Seeking a Shared Vision for Roosevelt
Sustainable Long Island continues to work with the Roosevelt Community Revitalization Group (RCRG) to address pressing needs identified by the Roosevelt community, most recently including the issue of access to healthy and affordable fresh food.
For many years, Roosevelt was known for its dark image: failing schools, crime, downtown deterioration, unemployment, and boarded up buildings. Broken promises had left residents with no belief that anyone was listening to them and no faith that revitalization would ever come.
In 2002, Sustainable Long Island facilitated a community visioning process called “Seeking a Shared Vision for Roosevelt” that sought to revitalize the Nassau Road corridor in Roosevelt’s downtown. The visioning process convened 500 stakeholders, in partnership with the Former Nassau County Executive Thomas R. Suozzi and Town of Hempstead Supervisor Richard V. Guardino, Jr. This was the running point where Roosevelt residents began to take their community back.
Following the visioning process, Sustainable Long Island wrote a community revitalization and economic development plan for Roosevelt and identified 15 brownfields along the main commercial corridor. In 2003, Sustainable Long Island organized over 100 volunteers from the Roosevelt community to construct a new playground at the Washington Rose Elementary School, one of the projects identified in the community vision plan. The playground, which took three days to build, was designed by youth from the Roosevelt community.
In 2007, the Roosevelt Community Revitalization Group (RCRG) recommitted to the goals of revitalization along Nassau Road – successfully beginning to beautify the streetscape along Nassau Road, adding a “Welcome to Roosevelt” sign, brick sidewalks and a brand new community clock.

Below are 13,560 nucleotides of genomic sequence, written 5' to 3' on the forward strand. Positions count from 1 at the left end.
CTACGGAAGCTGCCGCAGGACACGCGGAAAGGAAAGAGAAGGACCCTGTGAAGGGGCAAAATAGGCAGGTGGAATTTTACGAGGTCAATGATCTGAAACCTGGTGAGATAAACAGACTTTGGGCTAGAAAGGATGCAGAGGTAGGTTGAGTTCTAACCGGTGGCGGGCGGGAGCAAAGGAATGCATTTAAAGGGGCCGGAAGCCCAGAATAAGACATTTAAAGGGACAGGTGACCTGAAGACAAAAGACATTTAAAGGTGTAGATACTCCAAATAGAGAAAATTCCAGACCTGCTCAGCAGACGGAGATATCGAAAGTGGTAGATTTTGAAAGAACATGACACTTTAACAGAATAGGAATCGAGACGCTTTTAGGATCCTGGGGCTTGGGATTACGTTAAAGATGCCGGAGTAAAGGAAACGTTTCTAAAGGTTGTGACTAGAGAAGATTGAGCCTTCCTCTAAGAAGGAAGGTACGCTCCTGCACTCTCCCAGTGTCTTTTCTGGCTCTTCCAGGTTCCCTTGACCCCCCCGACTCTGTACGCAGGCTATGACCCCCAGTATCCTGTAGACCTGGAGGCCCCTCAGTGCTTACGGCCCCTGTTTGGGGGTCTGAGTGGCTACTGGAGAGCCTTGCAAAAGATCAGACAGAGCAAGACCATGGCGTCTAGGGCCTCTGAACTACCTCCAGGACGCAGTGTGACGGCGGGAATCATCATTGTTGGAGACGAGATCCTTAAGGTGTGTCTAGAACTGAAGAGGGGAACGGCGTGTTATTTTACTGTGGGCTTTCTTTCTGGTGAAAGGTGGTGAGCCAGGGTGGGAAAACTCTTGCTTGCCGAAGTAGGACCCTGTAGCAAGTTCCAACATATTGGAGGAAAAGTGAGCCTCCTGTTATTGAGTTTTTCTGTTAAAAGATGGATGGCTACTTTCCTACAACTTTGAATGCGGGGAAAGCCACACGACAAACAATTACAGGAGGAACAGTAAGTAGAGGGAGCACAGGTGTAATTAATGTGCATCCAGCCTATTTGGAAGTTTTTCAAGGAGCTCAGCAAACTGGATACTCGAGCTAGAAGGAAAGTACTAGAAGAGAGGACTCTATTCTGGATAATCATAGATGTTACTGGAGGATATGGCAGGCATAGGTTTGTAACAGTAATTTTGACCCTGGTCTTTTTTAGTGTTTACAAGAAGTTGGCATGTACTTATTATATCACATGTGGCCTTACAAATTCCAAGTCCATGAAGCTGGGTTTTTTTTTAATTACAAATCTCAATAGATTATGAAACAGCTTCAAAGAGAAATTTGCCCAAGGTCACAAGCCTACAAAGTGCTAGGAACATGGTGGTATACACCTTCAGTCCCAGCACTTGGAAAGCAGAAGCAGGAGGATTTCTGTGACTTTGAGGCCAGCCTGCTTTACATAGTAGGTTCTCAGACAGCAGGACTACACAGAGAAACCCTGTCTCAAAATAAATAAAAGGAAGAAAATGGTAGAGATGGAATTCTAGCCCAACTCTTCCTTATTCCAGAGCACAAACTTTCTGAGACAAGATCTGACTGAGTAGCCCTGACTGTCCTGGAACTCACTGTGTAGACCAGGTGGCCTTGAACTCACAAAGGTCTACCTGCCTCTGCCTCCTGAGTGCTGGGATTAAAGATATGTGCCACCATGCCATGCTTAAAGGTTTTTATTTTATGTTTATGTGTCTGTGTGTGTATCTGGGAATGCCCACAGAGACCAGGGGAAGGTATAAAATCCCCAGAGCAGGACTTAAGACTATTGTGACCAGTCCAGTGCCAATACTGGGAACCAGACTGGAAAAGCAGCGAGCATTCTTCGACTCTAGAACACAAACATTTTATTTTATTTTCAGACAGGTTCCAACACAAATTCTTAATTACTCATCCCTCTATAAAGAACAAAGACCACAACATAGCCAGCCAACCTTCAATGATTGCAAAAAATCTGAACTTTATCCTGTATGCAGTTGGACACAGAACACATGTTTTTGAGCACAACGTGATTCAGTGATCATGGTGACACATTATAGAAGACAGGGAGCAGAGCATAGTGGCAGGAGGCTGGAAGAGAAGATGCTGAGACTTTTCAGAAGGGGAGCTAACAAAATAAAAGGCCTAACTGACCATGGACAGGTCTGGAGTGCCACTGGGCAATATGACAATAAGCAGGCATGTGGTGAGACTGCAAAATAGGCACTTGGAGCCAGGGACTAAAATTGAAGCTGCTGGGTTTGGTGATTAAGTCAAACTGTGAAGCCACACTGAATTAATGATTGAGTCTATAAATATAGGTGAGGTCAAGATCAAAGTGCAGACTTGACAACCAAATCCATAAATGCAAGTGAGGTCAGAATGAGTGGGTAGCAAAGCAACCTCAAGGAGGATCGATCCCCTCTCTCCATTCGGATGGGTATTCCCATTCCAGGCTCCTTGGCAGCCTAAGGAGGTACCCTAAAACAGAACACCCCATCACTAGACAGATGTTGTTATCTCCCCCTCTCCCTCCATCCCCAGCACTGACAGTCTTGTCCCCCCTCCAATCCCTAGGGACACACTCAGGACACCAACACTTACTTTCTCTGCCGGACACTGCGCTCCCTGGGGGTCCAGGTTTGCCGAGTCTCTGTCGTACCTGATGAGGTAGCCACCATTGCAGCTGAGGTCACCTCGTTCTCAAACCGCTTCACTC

In 2009, Roosevelt broke ground on a brand new bank, Bethpage Federal Credit Union. The community also received funding from Nassau County for roadway improvements and funding from the Hagedorn Foundation to move forward the Hub project. The original aim of the Hagedorn Hubs project in Roosevelt was to construct an environmentally and financially sustainable building with a commercial anchor, non-profit shared space and affordable housing units. However, this has shifted to ensure that the vision and needs of the community are met through further input and engagement. In the meantime, Roosevelt Community Revitalization Group released a request for proposal for a real estate advisor, interviewed three companies and hired Economic Research Associates (ERA). It has identified several potential properties, both publicly and privately owned, for the project site and is in the process of determining which will be the best fit.
In 2010, Sustainable Long Island, in partnership with Long Island Farm Bureau and RCRG, launched a pilot project community youth-run farmers’ market to improve access to fresh produce, while creating jobs for local high school students, enhancing the local economy and fostering a sense of community.